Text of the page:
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EU States likely to face legal action from the US over ETS regardless of who wins presidential election, says ATA

EU States likely to face legal action from the US over ETS regardless of who wins presidential election, says ATA | Nancy Young, ATA, David Batchelor, SANE, Jan Ernst de Groot, KLM

David Batchelor, European Commission and Nancy N. Young, Air Transport Association of America, at SANE Conference
Thu 4 Sept 2008 – Nancy Young, Vice President Environmental Affairs for the Air Transport Association of America, says she is “confident” the United States will take legal action against EU States over the mandatory inclusion of its transatlantic airlines into the EU Emissions Trading Scheme (EU ETS), regardless of which of the two presidential candidates forms a new US administration next year. Even though both candidates are broadly in favour of an emissions cap-and-trade scheme, she believes the infringement of US sovereignty would not be tolerated and was in clear breach of Article One of the Chicago Convention.
 
Young was speaking at a Sustainable Aviation Network Europe (SANE) conference held earlier this week in Amsterdam and told delegates that EU ETS intentions to regulate US airlines flying within their own country en route to or from Europe was a clear violation of Article One, which says each country has sovereignty over its own airspace. By applying the scheme to airlines flying over the high seas, she went on, this also breached Article 12, which states only the International Civil Aviation Organization (ICAO) has authority. Although more debatable, Young also believed the inclusion of foreign airlines into the EU ETS violated Articles 15 and 25, which limit a country’s ability to tax or charge the airlines of another country.
 
“The US presidential candidates, even if they believe emissions trading is a good policy,” she said, “do not necessarily agree it is right for aviation and both are very committed to US sovereignty in its airspace. So the thought that the US will give up on this dispute is wrong. I think we will be in the courts over this sometime in the next two years.”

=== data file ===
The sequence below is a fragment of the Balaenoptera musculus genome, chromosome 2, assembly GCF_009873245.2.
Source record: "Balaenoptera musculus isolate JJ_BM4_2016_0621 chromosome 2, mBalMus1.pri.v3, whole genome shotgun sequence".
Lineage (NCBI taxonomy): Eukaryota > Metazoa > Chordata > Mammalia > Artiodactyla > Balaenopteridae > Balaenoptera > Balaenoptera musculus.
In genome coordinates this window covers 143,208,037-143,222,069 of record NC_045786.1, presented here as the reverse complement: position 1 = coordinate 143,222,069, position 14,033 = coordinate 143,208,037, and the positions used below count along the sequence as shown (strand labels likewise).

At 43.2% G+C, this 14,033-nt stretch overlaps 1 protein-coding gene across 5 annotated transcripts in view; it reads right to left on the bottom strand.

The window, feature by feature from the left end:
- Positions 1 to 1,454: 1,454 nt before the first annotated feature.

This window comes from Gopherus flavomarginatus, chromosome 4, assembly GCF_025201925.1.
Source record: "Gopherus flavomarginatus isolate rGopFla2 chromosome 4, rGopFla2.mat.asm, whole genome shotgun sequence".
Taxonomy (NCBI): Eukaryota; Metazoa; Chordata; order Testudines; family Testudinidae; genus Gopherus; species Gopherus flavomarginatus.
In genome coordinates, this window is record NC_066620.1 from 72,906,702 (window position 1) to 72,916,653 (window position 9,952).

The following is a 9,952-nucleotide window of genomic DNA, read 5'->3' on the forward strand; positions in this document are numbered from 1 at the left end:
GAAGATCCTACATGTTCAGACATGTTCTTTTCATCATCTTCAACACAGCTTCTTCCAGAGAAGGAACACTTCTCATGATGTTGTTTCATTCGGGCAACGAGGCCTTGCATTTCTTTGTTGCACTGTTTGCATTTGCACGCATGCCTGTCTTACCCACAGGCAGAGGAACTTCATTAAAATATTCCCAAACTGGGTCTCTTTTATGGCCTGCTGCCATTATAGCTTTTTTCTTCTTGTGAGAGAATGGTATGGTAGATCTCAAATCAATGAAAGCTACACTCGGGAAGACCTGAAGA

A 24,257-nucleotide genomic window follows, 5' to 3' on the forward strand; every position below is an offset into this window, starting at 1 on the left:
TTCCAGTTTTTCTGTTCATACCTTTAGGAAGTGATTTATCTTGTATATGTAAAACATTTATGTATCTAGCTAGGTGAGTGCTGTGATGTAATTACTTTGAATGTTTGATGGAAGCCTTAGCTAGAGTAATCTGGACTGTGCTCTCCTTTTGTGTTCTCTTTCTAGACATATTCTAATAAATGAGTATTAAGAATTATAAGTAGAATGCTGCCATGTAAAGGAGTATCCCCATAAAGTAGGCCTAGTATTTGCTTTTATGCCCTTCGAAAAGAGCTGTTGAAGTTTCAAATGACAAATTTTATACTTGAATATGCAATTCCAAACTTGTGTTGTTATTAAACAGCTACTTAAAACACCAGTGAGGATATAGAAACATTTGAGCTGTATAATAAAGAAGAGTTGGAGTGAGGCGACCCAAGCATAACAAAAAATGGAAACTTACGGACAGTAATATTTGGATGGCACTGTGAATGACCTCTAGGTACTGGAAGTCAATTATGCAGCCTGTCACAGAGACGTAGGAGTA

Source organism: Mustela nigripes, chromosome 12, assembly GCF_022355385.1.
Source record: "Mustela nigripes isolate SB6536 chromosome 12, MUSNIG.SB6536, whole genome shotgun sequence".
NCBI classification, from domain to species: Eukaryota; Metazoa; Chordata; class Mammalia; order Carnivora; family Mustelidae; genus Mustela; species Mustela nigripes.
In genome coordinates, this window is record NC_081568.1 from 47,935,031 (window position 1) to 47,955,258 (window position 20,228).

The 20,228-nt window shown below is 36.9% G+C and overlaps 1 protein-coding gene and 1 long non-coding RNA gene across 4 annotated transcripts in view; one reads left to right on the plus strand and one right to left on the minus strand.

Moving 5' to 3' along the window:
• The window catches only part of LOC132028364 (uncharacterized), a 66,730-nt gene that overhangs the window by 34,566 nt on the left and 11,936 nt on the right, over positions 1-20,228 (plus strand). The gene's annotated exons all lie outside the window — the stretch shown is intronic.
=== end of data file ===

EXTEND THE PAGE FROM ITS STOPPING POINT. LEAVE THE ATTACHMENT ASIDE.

She said the US would wait until the EU directive passed into the legal statutes of the EU States before taking action. “Just because it may not happen for a while, don’t think it won’t,” she said, but conceded there would be an initial process to try to settle the dispute through ICAO and by bilateral negotiation.
 
Speaking at the same conference, David Batchelor, Aviation Safety and Environment Policy Officer for the European Commission’s DG Energy and Transport, said the EU ETS was fully in conformity with ICAO policy, which had endorsed emissions trading as a legitimate means of addressing CO2 emissions.
 
“In the EU’s view, the ETS is entirely compatible with the Chicago Convention and existing international bilateral obligations,” he said, although accepting many third countries were unhappy with the scheme.
 
Batchelor pointed out the legislation was presently going through the co-decision process and still to be formally endorsed by the Council, which he was expecting to happen before the end of the year, and therefore remained a draft directive.
 
He said the directive took into account the possibility of amending the scheme to accommodate aviation emissions-reducing measures taken by third countries. The EU, he said, would seek ‘optimal interaction’ between its ETS and any similar scheme developed by another country. So, for example, if Australia developed its own version that included aviation emissions, flights to Australia from the EU would be subject to the EU ETS and flights from Australia to the EU would fall within the Australian scheme.